Chicago police make progress on reform, but not enough to celebrate

Without community trust, all other changes implemented to better the police department are at risk of crashing down in a chilling domino effect.

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Dozens of new Chicago Police Department officers take an oath during the graduation of Recruit Class 21-3 and 21-4 and promotion ceremony at the Aon Grand Ballroom in Navy Pier, Tuesday morning, March 29, 2022.

Dozens of new Chicago Police Department officers take an oath during the graduation of Recruit Class 21-3 and 21-4 and promotion ceremony at the Aon Grand Ballroom in Navy Pier on March 29.

Pat Nabong/Sun-Times

The latest report on the Chicago Police Department’s compliance with its consent decree on policing reform has some encouraging news — but Chicagoans should not be satisfied.

The good news is that CPD has gained ground since the last progress report and is now in some degree of compliance with 380 of 523 — 73% — of reforms outlined in the 2019 federal consent decree, according to the latest report released Monday by independent monitor Maggie Hickey.

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Even so, it’s been three years since the consent decree took effect in 2019, so it would be far more encouraging if CPD was in full compliance with more than 23 reforms. Meanwhile, the department is only in preliminary compliance with 281 sections in the consent decree and in secondary compliance with 76, as the Chicago Sun-Times’ Tom Schuba reported.

Police Supt. David Brown says the numbers show “real and significant progress,” pointing to the monitor’s latest previous report that showed CPD at some level of compliance with just over half of reforms.

But this isn’t about checking off more boxes. Lasting reform must mean more than that.

For reform to be a success, Chicago must have a police department staffed with officers who are committed to building trust with communities and working with them to bring down crime and improve public safety.

The monitor’s report shows too many outstanding deficiencies, particularly in the realm of community trust, for us to celebrate. Along with adopting a new foot pursuit policy — something that’s now months past deadline — CPD still has a lot of work to do with strengthening community bonds, data collection and staffing, the report says.

It’s telling that Hickey took the unusual step of attaching a letter to Monday’s report, stating that police must reduce crime as “community partners,” which requires “building, maintaining and rigorously protecting community trust and confidence.”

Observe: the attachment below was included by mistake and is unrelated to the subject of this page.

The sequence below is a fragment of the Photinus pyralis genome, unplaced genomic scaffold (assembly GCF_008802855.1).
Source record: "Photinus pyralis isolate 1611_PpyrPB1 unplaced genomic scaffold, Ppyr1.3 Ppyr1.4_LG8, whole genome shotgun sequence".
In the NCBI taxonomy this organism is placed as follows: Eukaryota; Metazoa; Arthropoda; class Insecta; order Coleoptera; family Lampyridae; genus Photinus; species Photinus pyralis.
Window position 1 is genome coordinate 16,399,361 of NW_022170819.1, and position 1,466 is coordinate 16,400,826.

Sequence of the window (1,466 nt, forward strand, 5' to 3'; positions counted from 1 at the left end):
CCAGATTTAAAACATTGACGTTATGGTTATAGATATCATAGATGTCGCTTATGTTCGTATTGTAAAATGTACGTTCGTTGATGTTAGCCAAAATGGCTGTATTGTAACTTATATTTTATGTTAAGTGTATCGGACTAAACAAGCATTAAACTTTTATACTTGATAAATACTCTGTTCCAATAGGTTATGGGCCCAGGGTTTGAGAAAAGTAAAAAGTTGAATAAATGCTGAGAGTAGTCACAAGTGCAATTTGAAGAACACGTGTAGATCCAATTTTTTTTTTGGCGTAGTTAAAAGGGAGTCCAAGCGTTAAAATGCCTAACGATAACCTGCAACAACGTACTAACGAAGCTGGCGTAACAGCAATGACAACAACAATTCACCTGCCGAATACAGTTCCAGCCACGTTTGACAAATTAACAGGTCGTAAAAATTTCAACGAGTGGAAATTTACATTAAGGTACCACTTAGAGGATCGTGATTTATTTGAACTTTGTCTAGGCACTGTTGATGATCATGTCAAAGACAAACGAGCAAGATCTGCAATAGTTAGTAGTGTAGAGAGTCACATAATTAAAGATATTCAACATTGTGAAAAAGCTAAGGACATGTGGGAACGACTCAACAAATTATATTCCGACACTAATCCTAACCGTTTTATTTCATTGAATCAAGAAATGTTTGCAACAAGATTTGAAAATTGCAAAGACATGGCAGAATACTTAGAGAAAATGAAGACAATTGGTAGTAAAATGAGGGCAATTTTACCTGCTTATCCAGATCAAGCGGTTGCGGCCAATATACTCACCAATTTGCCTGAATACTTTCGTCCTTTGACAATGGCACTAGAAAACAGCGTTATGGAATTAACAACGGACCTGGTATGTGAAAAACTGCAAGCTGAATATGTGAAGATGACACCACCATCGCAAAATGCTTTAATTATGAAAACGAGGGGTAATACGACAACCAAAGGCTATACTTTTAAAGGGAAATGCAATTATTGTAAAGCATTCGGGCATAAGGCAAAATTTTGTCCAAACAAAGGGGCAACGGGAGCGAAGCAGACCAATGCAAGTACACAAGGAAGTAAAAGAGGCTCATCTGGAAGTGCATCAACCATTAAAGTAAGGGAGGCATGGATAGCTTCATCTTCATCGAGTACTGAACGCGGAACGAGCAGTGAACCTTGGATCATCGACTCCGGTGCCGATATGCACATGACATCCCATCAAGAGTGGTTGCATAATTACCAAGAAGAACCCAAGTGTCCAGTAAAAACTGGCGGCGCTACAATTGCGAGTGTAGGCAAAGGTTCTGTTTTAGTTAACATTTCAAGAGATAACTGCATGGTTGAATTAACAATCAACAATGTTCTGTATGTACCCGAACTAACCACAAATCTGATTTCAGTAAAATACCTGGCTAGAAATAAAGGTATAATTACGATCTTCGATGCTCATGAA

Hickey’s letter slammed members of the department “who believe crime reduction is separate from, or even opposed to, reform efforts.”

That, in our view, points to the need for a dramatic culture shift in CPD — and until that shift happens, reform will never become reality. The changes made to better the department will be at risk of crashing down like dominoes.

Trust before enforcement

Surveys show that many Black and Brown residents, many in low-income neighborhoods, simply don’t trust the officers who patrol their streets. Consider the poll commissioned by former U.S. Secretary of Education Arne Duncan, who was then mulling a run for mayor. His poll revealed that Black Chicagoans want more officers on the street — but they also thought “rebuilding trust” was more crucial in making the city safer than “tougher enforcement and more police.”

So if the department intends to add more sergeants in order bolster the dismal staffing and retention levels mentioned in the report, it will be for naught if the residents don’t have faith in the officers.

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The monitoring team’s report, like the state attorney general’s memo recently obtained by the Sun-Times, also criticized the department’s “positive community interactions,” or PCI, program that involves officers keeping a tally of those interactions with residents.

The report recommends scrapping the PCI initiative so its “outstanding issues” — including the quotas set by Brown — can be addressed, a move this editorial board supports.

We’re all for community building, even if it comes in the form of small gestures like an officer helping a child who fell off a bicycle or returning a dog to its owners.

But if officers are not writing down who is on the receiving end of these supposed good deeds, or failing to explain why the encounter was positive, the program is useless.

Another concern raised in Monday’s report centers on the department’s foot chase policy, which was thrust in the limelight last year after 21-year-old Anthony Alvarez and 13-year-old Adam Toledo were killed by officers.

A temporary policy is in place, but why is it taking so long to have a permanent policy on something so important?

The September deadline has come and gone. Robert Boik, executive director of the department’s Office of Constitutional Policing and Reform, has attributed the delay to the need for more data since the department didn’t start tracking foot pursuits until three years ago.

“ ... Getting the policy right is more important than completing the policy quickly,” the department told community groups in the fall.

Of course.

But Chicagoans shouldn’t have to wait until eight years have passed, the time the department now has to meet all the demands spelled out in the consent decree.

We believe that CPD’s top officials take the consent degree seriously, and that is a hopeful sign.

But the entire department, from rookie cops to top brass, must make reform the top priority — and treat it with the utmost urgency.

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